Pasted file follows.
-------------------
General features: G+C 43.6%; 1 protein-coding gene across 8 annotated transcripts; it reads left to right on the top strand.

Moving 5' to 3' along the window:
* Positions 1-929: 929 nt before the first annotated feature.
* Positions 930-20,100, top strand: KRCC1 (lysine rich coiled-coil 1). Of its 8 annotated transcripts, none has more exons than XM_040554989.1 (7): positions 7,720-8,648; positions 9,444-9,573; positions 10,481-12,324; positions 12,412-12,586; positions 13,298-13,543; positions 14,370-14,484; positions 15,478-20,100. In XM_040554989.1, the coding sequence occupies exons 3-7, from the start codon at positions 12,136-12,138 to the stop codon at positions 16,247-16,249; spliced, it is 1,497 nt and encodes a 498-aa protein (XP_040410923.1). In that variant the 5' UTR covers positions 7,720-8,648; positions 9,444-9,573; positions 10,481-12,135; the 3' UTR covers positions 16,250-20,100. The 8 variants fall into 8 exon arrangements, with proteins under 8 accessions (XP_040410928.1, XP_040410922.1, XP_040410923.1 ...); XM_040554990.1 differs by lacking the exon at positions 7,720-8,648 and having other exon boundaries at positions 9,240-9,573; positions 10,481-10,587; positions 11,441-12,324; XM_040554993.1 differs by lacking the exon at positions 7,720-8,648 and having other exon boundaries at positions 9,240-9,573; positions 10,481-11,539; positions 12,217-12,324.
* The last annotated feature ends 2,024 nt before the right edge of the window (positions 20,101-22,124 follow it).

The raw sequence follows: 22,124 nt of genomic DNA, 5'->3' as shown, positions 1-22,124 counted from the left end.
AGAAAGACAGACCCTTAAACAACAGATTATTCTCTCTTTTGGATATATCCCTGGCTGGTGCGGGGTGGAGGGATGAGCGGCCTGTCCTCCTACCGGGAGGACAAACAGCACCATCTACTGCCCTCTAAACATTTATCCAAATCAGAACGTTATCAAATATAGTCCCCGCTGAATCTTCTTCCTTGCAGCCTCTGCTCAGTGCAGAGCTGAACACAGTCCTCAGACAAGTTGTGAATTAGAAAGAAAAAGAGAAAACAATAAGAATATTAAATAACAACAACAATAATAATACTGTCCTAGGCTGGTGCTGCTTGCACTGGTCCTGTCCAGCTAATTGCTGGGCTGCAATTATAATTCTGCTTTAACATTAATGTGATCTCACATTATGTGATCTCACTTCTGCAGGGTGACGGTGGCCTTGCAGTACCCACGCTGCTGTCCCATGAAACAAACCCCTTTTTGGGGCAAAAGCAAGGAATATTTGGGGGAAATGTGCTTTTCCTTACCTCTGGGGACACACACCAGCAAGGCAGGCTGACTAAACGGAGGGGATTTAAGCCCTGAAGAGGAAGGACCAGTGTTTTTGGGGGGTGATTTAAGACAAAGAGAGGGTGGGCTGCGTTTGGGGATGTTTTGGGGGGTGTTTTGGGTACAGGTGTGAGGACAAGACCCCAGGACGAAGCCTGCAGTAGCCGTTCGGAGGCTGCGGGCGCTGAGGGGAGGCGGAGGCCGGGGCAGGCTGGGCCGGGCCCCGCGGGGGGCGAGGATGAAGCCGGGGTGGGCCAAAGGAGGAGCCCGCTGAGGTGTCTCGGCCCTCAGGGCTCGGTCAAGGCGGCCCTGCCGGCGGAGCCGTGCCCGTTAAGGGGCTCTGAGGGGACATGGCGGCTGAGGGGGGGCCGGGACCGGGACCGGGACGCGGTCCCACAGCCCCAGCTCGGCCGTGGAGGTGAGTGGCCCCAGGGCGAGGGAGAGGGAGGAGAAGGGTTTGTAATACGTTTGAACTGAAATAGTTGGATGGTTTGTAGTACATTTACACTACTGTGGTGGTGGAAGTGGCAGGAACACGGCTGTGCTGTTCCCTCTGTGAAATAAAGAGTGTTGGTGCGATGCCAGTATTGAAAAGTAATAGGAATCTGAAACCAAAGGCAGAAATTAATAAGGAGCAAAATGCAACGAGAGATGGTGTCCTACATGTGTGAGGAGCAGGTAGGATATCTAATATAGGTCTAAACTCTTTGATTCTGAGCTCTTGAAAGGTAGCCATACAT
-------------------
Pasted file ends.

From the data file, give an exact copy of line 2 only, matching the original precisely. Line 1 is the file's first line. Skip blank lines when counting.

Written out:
Moving 5' to 3' along the window: